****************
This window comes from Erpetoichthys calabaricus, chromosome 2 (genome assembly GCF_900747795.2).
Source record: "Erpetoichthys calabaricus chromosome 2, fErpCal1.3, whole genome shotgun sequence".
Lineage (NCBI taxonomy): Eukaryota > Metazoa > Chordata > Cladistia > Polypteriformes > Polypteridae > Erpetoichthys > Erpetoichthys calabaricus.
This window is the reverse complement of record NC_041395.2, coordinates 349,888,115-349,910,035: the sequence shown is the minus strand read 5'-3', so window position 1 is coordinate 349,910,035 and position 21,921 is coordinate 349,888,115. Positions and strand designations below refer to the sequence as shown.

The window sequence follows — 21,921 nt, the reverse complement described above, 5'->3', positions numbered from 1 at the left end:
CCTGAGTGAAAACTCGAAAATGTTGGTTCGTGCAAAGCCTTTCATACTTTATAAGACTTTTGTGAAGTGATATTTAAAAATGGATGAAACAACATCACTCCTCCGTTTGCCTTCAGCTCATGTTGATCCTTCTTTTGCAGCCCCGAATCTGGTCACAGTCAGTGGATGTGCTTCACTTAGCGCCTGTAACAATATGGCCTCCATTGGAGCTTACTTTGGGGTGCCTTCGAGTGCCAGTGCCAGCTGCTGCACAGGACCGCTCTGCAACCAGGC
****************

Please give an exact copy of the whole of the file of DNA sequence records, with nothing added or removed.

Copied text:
This window comes from Erpetoichthys calabaricus, chromosome 2 (genome assembly GCF_900747795.2).
Source record: "Erpetoichthys calabaricus chromosome 2, fErpCal1.3, whole genome shotgun sequence".
Lineage (NCBI taxonomy): Eukaryota > Metazoa > Chordata > Cladistia > Polypteriformes > Polypteridae > Erpetoichthys > Erpetoichthys calabaricus.
This window is the reverse complement of record NC_041395.2, coordinates 349,888,115-349,910,035: the sequence shown is the minus strand read 5'-3', so window position 1 is coordinate 349,910,035 and position 21,921 is coordinate 349,888,115. Positions and strand designations below refer to the sequence as shown.

The window sequence follows — 21,921 nt, the reverse complement described above, 5'->3', positions numbered from 1 at the left end:
CCTGAGTGAAAACTCGAAAATGTTGGTTCGTGCAAAGCCTTTCATACTTTATAAGACTTTTGTGAAGTGATATTTAAAAATGGATGAAACAACATCACTCCTCCGTTTGCCTTCAGCTCATGTTGATCCTTCTTTTGCAGCCCCGAATCTGGTCACAGTCAGTGGATGTGCTTCACTTAGCGCCTGTAACAATATGGCCTCCATTGGAGCTTACTTTGGGGTGCCTTCGAGTGCCAGTGCCAGCTGCTGCACAGGACCGCTCTGCAACCAGGC